He moved on, and they followed in silence. On reaching the camp, he found the men extremely discouraged. One of their number had been surveying the neighborhood, and seriously assured them that the snow was at least a hundred feet deep. The captain cheered them up, and diffused fresh spirit in them by his example. Still he was much perplexed how to proceed. About dark there was a slight drizzling rain. An expedient now suggested itself. This was to make two light sleds, place the packs on them, and drag them to the other side of the mountain, thus forming a road in the wet snow, which, should it afterward freeze, would be sufficiently hard to bear the horses. This plan was promptly put into execution; the sleds were constructed, the heavy baggage was drawn backward and forward until the road was beaten, when they desisted from their fatiguing labor. The night turned out clear and cold, and by morning, their road was incrusted with ice sufficiently strong for their purpose. They now set out on their icy turnpike, and got on well enough, excepting that now and then a horse would sidle out of the track, and immediately sink up to the neck. Then came on toil and difficulty, and they would be obliged to haul up the floundering animal with ropes. One, more unlucky than the rest, after repeated falls, had to be abandoned in the snow. Notwithstanding these repeated delays, they succeeded, before the sun had acquired sufficient power to thaw the snow, in getting all the rest of their horses safely to the other side of the mountain.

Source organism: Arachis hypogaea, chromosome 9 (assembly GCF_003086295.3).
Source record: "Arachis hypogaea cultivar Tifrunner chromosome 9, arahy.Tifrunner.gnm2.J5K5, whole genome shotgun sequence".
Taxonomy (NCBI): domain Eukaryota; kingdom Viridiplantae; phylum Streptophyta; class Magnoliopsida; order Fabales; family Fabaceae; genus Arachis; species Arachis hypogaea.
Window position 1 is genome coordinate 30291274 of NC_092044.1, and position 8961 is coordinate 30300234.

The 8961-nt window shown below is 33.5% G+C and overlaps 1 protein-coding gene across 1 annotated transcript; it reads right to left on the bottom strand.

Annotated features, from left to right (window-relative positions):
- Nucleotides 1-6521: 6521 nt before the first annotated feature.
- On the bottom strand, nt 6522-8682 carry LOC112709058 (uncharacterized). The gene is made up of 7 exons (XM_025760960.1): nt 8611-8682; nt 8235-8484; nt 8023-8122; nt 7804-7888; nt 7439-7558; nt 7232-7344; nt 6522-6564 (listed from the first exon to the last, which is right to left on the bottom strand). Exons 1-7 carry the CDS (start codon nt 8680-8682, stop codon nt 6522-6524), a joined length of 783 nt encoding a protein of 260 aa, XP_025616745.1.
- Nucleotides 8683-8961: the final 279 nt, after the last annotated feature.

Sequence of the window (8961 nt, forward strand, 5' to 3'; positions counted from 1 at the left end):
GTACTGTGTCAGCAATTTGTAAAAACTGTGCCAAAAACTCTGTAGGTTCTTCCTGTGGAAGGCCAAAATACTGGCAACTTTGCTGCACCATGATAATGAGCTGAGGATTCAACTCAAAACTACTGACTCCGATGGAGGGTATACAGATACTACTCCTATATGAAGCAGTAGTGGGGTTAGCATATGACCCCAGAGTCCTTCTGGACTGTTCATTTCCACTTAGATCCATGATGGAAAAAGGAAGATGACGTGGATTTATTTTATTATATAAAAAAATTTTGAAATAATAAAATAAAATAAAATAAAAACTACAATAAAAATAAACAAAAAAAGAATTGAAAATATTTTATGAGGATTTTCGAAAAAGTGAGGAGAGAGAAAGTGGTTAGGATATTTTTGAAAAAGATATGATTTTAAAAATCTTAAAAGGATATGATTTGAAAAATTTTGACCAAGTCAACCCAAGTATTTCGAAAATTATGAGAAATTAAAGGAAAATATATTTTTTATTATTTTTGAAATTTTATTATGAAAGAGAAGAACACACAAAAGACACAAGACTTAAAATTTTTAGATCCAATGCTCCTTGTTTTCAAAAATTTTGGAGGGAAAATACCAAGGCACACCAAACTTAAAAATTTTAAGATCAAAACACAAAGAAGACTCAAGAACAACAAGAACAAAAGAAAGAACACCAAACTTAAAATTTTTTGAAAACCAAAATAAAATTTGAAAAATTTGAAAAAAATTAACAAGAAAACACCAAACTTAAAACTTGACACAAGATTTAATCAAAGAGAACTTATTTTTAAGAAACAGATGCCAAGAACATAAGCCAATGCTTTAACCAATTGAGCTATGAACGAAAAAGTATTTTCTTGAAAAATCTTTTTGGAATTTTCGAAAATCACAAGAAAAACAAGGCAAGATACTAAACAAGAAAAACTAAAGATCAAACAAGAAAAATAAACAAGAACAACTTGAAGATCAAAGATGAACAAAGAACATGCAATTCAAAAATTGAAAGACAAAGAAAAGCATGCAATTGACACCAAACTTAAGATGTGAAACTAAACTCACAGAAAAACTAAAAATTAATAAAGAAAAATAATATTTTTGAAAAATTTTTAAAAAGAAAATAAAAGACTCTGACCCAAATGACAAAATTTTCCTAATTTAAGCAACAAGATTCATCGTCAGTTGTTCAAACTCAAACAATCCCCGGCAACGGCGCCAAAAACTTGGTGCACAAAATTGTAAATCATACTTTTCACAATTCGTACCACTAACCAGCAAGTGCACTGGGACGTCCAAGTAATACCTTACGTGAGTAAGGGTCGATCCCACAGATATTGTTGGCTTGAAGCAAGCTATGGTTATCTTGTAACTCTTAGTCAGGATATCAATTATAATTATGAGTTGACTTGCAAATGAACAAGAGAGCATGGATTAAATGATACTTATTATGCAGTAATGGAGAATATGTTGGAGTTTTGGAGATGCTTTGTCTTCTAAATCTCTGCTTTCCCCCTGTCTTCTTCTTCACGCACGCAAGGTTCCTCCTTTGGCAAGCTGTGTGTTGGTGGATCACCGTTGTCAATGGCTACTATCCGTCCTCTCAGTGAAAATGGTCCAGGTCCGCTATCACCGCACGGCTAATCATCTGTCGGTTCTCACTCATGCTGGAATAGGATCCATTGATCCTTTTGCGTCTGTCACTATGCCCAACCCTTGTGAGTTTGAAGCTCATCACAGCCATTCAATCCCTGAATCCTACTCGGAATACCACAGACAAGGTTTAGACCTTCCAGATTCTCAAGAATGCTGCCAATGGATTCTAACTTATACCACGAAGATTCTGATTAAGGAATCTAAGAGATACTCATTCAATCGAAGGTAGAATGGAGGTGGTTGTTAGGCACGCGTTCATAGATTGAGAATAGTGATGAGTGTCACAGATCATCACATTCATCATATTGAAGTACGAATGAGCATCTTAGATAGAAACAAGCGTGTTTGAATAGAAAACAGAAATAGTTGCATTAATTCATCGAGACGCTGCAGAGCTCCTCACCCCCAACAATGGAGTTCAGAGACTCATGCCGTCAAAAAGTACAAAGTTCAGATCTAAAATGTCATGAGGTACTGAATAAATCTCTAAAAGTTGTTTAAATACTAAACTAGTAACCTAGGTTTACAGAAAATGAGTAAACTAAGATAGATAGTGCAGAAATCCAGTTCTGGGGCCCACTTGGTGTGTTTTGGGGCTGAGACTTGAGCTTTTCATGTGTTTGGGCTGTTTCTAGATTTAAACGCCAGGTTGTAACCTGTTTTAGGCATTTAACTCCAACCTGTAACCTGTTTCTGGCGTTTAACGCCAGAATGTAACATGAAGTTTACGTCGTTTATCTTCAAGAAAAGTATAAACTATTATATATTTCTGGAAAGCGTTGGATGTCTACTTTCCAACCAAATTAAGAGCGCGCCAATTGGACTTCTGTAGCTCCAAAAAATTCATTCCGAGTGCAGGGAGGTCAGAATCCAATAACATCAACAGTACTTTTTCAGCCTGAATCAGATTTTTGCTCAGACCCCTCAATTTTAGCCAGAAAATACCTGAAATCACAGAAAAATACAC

Their difficulties and dangers, however, were not yet at an end. They had now to descend, and the whole surface of the snow was glazed with ice. It was necessary; therefore, to wait until the warmth of the sun should melt the glassy crust of sleet, and give them a foothold in the yielding snow. They had a frightful warning of the danger of any movement while the sleet remained. A wild young mare, in her restlessness, strayed to the edge of a declivity. One slip was fatal to her; she lost her balance, careered with headlong velocity down the slippery side of the mountain for more than two thousand feet, and was dashed to pieces at the bottom. When the travellers afterward sought the carcass to cut it up for food, they found it torn and mangled in the most horrible manner.